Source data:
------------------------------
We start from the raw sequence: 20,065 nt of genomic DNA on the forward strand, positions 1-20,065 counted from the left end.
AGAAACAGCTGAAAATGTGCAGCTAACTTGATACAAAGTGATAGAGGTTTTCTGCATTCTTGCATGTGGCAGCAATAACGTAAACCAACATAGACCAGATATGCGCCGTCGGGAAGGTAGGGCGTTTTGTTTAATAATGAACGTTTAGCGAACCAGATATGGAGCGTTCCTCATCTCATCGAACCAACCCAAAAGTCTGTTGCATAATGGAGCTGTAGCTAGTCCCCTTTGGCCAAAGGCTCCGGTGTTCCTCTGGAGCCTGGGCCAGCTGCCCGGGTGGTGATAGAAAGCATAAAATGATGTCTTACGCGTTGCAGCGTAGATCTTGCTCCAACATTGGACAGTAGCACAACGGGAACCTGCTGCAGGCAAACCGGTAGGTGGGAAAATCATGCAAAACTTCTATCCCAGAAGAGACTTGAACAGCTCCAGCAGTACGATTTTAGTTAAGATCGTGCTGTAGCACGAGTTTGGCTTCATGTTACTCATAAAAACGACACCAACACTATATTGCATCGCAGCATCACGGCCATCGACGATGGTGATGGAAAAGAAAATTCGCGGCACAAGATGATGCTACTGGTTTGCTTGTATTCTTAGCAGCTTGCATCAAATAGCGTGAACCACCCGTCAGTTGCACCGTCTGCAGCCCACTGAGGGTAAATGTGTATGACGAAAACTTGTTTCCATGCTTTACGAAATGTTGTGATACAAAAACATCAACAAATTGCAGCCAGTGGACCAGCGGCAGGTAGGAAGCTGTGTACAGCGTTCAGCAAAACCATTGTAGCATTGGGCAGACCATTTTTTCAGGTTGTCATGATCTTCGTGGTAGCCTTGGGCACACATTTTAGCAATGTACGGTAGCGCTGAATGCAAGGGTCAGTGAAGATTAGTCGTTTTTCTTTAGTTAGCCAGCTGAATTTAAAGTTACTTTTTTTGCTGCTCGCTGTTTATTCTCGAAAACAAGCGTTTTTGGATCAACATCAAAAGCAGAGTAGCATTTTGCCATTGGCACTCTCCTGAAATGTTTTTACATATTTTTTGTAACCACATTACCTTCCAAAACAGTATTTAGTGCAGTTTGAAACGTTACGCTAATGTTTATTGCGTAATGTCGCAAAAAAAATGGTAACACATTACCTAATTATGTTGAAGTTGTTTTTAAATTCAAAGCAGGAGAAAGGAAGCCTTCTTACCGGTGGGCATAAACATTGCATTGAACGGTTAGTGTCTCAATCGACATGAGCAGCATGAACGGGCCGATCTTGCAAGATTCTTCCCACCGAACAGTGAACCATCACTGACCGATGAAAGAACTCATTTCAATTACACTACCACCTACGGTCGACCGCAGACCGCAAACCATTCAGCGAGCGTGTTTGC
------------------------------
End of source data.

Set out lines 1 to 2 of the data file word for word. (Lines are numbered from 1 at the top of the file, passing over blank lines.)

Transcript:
We start from the raw sequence: 20,065 nt of genomic DNA on the forward strand, positions 1-20,065 counted from the left end.
AGAAACAGCTGAAAATGTGCAGCTAACTTGATACAAAGTGATAGAGGTTTTCTGCATTCTTGCATGTGGCAGCAATAACGTAAACCAACATAGACCAGATATGCGCCGTCGGGAAGGTAGGGCGTTTTGTTTAATAATGAACGTTTAGCGAACCAGATATGGAGCGTTCCTCATCTCATCGAACCAACCCAAAAGTCTGTTGCATAATGGAGCTGTAGCTAGTCCCCTTTGGCCAAAGGCTCCGGTGTTCCTCTGGAGCCTGGGCCAGCTGCCCGGGTGGTGATAGAAAGCATAAAATGATGTCTTACGCGTTGCAGCGTAGATCTTGCTCCAACATTGGACAGTAGCACAACGGGAACCTGCTGCAGGCAAACCGGTAGGTGGGAAAATCATGCAAAACTTCTATCCCAGAAGAGACTTGAACAGCTCCAGCAGTACGATTTTAGTTAAGATCGTGCTGTAGCACGAGTTTGGCTTCATGTTACTCATAAAAACGACACCAACACTATATTGCATCGCAGCATCACGGCCATCGACGATGGTGATGGAAAAGAAAATTCGCGGCACAAGATGATGCTACTGGTTTGCTTGTATTCTTAGCAGCTTGCATCAAATAGCGTGAACCACCCGTCAGTTGCACCGTCTGCAGCCCACTGAGGGTAAATGTGTATGACGAAAACTTGTTTCCATGCTTTACGAAATGTTGTGATACAAAAACATCAACAAATTGCAGCCAGTGGACCAGCGGCAGGTAGGAAGCTGTGTACAGCGTTCAGCAAAACCATTGTAGCATTGGGCAGACCATTTTTTCAGGTTGTCATGATCTTCGTGGTAGCCTTGGGCACACATTTTAGCAATGTACGGTAGCGCTGAATGCAAGGGTCAGTGAAGATTAGTCGTTTTTCTTTAGTTAGCCAGCTGAATTTAAAGTTACTTTTTTTGCTGCTCGCTGTTTATTCTCGAAAACAAGCGTTTTTGGATCAACATCAAAAGCAGAGTAGCATTTTGCCATTGGCACTCTCCTGAAATGTTTTTACATATTTTTTGTAACCACATTACCTTCCAAAACAGTATTTAGTGCAGTTTGAAACGTTACGCTAATGTTTATTGCGTAATGTCGCAAAAAAAATGGTAACACATTACCTAATTATGTTGAAGTTGTTTTTAAATTCAAAGCAGGAGAAAGGAAGCCTTCTTACCGGTGGGCATAAACATTGCATTGAACGGTTAGTGTCTCAATCGACATGAGCAGCATGAACGGGCCGATCTTGCAAGATTCTTCCCACCGAACAGTGAACCATCACTGACCGATGAAAGAACTCATTTCAATTACACTACCACCTACGGTCGACCGCAGACCGCAAACCATTCAGCGAGCGTGTTTGC